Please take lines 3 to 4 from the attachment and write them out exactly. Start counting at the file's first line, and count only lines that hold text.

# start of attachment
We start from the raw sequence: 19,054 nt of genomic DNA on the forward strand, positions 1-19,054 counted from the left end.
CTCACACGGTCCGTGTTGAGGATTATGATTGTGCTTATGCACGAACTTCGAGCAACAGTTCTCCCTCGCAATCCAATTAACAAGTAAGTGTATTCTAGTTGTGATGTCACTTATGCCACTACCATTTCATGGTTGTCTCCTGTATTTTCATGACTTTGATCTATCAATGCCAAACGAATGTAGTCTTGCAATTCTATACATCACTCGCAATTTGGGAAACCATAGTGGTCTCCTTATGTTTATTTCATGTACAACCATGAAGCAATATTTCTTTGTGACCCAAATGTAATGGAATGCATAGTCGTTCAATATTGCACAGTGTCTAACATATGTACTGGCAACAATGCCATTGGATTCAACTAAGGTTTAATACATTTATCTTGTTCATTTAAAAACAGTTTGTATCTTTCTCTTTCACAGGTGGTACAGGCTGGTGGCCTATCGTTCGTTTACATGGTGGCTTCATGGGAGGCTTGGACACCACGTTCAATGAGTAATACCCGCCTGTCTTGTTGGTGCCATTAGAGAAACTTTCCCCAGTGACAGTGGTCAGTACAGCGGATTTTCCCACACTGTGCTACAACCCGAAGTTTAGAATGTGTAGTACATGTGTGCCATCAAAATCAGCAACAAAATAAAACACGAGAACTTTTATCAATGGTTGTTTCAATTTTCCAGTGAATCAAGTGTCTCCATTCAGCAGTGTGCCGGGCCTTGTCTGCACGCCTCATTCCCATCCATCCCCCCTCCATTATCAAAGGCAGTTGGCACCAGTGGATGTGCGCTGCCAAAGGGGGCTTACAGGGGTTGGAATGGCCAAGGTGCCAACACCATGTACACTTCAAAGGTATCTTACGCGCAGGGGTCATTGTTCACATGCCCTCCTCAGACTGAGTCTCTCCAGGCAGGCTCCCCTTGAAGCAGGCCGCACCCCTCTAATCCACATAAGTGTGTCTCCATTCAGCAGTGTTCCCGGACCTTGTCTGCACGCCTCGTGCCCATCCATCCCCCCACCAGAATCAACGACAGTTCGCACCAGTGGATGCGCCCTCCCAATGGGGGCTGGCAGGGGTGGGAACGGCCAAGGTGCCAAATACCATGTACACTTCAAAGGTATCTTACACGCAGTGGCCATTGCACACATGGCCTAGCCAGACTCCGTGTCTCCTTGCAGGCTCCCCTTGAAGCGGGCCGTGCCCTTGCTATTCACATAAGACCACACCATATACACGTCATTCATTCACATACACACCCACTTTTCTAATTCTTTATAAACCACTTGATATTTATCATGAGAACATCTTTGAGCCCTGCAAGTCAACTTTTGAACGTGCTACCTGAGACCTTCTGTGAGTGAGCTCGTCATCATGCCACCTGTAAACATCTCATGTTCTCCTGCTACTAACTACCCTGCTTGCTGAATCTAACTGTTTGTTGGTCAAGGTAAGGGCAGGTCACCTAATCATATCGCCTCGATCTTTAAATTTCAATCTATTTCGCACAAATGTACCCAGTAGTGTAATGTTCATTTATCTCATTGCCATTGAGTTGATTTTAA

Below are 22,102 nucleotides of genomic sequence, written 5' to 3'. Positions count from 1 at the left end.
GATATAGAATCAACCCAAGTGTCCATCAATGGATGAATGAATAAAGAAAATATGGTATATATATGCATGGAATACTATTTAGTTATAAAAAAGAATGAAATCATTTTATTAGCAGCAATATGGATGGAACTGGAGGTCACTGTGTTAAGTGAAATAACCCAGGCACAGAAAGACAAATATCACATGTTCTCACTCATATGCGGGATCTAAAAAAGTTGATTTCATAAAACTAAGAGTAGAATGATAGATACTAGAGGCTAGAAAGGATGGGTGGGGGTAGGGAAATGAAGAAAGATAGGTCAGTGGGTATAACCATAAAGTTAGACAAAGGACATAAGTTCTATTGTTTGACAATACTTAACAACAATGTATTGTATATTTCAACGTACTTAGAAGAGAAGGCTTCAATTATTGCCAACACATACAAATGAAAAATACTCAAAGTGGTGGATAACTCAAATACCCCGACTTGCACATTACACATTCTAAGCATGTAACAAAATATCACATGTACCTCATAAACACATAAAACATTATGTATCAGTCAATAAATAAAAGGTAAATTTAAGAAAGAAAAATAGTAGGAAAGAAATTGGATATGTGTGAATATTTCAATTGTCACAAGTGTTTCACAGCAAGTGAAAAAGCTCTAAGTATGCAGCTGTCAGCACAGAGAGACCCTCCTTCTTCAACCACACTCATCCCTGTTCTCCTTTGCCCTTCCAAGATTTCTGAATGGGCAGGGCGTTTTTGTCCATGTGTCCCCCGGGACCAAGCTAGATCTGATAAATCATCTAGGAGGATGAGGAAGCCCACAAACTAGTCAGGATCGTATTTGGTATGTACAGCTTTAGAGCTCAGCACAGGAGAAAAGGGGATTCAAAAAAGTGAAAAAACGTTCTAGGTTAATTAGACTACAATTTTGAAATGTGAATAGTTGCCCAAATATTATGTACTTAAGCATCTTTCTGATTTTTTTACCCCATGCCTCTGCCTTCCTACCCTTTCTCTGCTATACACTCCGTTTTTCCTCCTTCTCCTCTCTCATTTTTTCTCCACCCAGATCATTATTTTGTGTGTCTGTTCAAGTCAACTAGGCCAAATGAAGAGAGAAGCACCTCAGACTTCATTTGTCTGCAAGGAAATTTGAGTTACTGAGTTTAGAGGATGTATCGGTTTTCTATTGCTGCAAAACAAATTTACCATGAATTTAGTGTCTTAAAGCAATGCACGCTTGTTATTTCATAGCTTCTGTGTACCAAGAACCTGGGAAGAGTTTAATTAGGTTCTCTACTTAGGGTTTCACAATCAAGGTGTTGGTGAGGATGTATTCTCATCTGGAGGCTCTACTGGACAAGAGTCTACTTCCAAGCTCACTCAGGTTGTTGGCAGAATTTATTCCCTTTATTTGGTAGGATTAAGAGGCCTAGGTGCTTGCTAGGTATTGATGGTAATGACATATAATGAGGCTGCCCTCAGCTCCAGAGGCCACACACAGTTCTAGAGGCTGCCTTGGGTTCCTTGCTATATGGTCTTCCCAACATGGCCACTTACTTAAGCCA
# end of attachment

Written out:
Below are 22,102 nucleotides of genomic sequence, written 5' to 3'. Positions count from 1 at the left end.
GATATAGAATCAACCCAAGTGTCCATCAATGGATGAATGAATAAAGAAAATATGGTATATATATGCATGGAATACTATTTAGTTATAAAAAAGAATGAAATCATTTTATTAGCAGCAATATGGATGGAACTGGAGGTCACTGTGTTAAGTGAAATAACCCAGGCACAGAAAGACAAATATCACATGTTCTCACTCATATGCGGGATCTAAAAAAGTTGATTTCATAAAACTAAGAGTAGAATGATAGATACTAGAGGCTAGAAAGGATGGGTGGGGGTAGGGAAATGAAGAAAGATAGGTCAGTGGGTATAACCATAAAGTTAGACAAAGGACATAAGTTCTATTGTTTGACAATACTTAACAACAATGTATTGTATATTTCAACGTACTTAGAAGAGAAGGCTTCAATTATTGCCAACACATACAAATGAAAAATACTCAAAGTGGTGGATAACTCAAATACCCCGACTTGCACATTACACATTCTAAGCATGTAACAAAATATCACATGTACCTCATAAACACATAAAACATTATGTATCAGTCAATAAATAAAAGGTAAATTTAAGAAAGAAAAATAGTAGGAAAGAAATTGGATATGTGTGAATATTTCAATTGTCACAAGTGTTTCACAGCAAGTGAAAAAGCTCTAAGTATGCAGCTGTCAGCACAGAGAGACCCTCCTTCTTCAACCACACTCATCCCTGTTCTCCTTTGCCCTTCCAAGATTTCTGAATGGGCAGGGCGTTTTTGTCCATGTGTCCCCCGGGACCAAGCTAGATCTGATAAATCATCTAGGAGGATGAGGAAGCCCACAAACTAGTCAGGATCGTATTTGGTATGTACAGCTTTAGAGCTCAGCACAGGAGAAAAGGGGATTCAAAAAAGTGAAAAAACGTTCTAGGTTAATTAGACTACAATTTTGAAATGTGAATAGTTGCCCAAATATTATGTACTTAAGCATCTTTCTGATTTTTTTACCCCATGCCTCTGCCTTCCTACCCTTTCTCTGCTATACACTCCGTTTTTCCTCCTTCTCCTCTCTCATTTTTTCTCCACCCAGATCATTATTTTGTGTGTCTGTTCAAGTCAACTAGGCCAAATGAAGAGAGAAGCACCTCAGACTTCATTTGTCTGCAAGGAAATTTGAGTTACTGAGTTTAGAGGATGTATCGGTTTTCTATTGCTGCAAAACAAATTTACCATGAATTTAGTGTCTTAAAGCAATGCACGCTTGTTATTTCATAGCTTCTGTGTACCAAGAACCTGGGAAGAGTTTAATTAGGTTCTCTACTTAGGGTTTCACAATCAAGGTGTTGGTGAGGATGTATTCTCATCTGGAGGCTCTACTGGACAAGAGTCTACTTCCAAGCTCACTCAGGTTGTTGGCAGAATTTATTCCCTTTATTTGGTAGGATTAAGAGGCCTAGGTGCTTGCTAGGTATTGATGGTAATGACATATAATGAGGCTGCCCTCAGCTCCAGAGGCCACACACAGTTCTAGAGGCTGCCTTGGGTTCCTTGCTATATGGTCTTCCCAACATGGCCACTTACTTAAGCCA